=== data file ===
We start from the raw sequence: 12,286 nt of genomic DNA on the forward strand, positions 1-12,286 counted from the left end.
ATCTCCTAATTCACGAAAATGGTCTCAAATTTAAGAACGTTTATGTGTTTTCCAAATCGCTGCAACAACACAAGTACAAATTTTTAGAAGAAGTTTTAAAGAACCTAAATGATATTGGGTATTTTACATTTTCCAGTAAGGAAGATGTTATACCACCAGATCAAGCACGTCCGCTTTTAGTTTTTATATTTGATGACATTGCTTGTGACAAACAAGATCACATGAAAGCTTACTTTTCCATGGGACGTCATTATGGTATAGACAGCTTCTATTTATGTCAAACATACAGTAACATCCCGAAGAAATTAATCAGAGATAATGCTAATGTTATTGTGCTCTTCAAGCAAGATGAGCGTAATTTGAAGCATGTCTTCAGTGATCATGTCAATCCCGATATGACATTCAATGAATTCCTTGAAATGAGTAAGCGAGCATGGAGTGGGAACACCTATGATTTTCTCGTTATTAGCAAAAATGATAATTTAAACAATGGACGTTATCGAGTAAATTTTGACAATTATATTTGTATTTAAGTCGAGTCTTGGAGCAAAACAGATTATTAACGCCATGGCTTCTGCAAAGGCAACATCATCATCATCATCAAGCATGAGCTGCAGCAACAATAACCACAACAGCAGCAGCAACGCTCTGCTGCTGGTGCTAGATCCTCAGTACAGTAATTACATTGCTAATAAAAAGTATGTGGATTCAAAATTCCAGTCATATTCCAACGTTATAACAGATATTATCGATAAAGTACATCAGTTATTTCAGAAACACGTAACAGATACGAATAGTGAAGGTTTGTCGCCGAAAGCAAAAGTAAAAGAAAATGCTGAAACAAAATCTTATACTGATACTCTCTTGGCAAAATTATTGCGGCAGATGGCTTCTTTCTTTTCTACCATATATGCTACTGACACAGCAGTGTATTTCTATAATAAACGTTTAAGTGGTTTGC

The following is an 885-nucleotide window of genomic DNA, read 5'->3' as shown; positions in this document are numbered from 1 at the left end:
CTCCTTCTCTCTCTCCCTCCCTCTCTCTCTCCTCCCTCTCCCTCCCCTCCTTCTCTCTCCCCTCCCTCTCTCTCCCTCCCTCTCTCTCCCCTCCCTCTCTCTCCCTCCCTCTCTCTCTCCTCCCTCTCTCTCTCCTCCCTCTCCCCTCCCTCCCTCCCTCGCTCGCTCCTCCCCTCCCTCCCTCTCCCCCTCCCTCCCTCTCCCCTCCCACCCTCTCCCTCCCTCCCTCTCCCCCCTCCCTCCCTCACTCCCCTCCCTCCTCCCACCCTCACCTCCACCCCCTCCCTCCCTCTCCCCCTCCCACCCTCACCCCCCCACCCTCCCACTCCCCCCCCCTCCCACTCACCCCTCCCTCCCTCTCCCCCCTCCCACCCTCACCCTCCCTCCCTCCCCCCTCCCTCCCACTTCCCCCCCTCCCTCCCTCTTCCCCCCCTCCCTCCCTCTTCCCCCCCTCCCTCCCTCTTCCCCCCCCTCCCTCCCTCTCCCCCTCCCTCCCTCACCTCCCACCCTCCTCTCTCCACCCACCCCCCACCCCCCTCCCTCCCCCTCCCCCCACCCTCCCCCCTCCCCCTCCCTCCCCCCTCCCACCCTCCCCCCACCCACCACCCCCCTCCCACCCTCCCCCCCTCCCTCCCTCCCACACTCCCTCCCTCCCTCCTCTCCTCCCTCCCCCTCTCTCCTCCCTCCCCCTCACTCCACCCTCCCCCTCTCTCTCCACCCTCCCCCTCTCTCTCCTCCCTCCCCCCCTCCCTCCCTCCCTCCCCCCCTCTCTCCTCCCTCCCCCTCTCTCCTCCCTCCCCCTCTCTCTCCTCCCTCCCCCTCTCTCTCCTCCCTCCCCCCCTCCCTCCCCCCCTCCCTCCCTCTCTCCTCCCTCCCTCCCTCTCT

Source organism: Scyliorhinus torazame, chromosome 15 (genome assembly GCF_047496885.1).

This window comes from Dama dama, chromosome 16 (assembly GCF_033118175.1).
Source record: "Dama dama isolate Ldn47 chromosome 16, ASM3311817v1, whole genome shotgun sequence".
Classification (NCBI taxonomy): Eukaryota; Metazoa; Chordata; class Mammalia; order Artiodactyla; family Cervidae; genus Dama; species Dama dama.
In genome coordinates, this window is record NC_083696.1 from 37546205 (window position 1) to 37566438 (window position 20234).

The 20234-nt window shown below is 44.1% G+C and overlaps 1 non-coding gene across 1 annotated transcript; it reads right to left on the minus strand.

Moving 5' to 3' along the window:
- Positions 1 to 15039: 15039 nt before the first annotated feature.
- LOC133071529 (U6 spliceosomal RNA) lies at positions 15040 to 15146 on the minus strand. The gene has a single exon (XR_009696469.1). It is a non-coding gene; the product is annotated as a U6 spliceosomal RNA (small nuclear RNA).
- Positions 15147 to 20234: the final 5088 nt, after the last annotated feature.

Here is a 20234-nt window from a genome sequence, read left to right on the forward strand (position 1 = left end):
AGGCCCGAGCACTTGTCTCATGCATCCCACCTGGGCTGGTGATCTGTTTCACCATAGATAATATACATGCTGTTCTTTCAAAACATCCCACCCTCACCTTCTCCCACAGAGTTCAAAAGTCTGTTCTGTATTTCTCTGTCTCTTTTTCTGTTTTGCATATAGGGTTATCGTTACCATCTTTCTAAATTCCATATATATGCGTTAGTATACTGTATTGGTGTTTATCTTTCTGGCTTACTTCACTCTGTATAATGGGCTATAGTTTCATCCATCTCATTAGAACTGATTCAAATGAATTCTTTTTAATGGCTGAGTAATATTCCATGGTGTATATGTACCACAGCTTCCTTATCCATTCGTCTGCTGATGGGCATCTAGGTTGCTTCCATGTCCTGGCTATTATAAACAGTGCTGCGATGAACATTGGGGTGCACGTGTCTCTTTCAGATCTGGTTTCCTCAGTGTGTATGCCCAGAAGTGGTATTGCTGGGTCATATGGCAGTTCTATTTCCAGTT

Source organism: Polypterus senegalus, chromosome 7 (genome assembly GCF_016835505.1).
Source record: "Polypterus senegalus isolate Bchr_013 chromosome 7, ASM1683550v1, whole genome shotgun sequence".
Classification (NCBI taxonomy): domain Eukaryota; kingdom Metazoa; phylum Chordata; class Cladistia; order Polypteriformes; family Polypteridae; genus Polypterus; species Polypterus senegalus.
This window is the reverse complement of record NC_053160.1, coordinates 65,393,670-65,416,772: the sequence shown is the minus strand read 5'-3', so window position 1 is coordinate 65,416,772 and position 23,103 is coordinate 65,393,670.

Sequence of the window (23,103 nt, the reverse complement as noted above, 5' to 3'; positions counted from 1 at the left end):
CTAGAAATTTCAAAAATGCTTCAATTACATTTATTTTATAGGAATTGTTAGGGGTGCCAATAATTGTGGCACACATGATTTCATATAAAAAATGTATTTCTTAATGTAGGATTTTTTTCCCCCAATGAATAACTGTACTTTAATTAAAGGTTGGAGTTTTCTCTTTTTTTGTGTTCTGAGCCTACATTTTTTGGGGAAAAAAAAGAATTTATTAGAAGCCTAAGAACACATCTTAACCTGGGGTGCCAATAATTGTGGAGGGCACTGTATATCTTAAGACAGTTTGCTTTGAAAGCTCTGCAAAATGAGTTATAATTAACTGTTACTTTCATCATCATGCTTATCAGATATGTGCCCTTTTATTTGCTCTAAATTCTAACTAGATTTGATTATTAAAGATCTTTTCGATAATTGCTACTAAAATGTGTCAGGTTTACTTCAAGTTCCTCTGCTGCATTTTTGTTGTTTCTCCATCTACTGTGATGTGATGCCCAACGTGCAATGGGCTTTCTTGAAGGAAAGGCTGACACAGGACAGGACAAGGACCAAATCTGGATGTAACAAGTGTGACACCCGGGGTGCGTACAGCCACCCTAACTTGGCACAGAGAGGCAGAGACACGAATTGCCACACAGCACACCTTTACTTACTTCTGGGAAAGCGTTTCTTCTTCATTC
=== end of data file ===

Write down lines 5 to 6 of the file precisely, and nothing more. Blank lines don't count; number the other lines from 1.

Source organism: Scyliorhinus torazame, chromosome 15 (genome assembly GCF_047496885.1).

This window comes from Dama dama, chromosome 16 (assembly GCF_033118175.1).